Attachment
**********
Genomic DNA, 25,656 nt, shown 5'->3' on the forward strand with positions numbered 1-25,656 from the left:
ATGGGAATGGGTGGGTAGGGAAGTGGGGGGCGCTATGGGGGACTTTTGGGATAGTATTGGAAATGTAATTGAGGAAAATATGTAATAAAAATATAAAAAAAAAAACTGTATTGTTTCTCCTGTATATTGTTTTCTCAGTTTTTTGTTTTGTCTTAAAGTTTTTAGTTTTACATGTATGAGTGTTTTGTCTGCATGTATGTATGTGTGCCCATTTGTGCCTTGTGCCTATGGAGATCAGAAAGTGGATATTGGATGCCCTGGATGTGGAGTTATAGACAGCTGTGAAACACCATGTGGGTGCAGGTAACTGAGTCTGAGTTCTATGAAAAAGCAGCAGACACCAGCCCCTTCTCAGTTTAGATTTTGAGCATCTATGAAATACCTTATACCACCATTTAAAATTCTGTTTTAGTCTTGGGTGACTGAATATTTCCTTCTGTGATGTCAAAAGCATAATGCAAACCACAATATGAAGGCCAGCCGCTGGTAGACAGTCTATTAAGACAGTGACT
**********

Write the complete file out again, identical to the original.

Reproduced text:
Genomic DNA, 25,656 nt, shown 5'->3' on the forward strand with positions numbered 1-25,656 from the left:
ATGGGAATGGGTGGGTAGGGAAGTGGGGGGCGCTATGGGGGACTTTTGGGATAGTATTGGAAATGTAATTGAGGAAAATATGTAATAAAAATATAAAAAAAAAAACTGTATTGTTTCTCCTGTATATTGTTTTCTCAGTTTTTTGTTTTGTCTTAAAGTTTTTAGTTTTACATGTATGAGTGTTTTGTCTGCATGTATGTATGTGTGCCCATTTGTGCCTTGTGCCTATGGAGATCAGAAAGTGGATATTGGATGCCCTGGATGTGGAGTTATAGACAGCTGTGAAACACCATGTGGGTGCAGGTAACTGAGTCTGAGTTCTATGAAAAAGCAGCAGACACCAGCCCCTTCTCAGTTTAGATTTTGAGCATCTATGAAATACCTTATACCACCATTTAAAATTCTGTTTTAGTCTTGGGTGACTGAATATTTCCTTCTGTGATGTCAAAAGCATAATGCAAACCACAATATGAAGGCCAGCCGCTGGTAGACAGTCTATTAAGACAGTGACT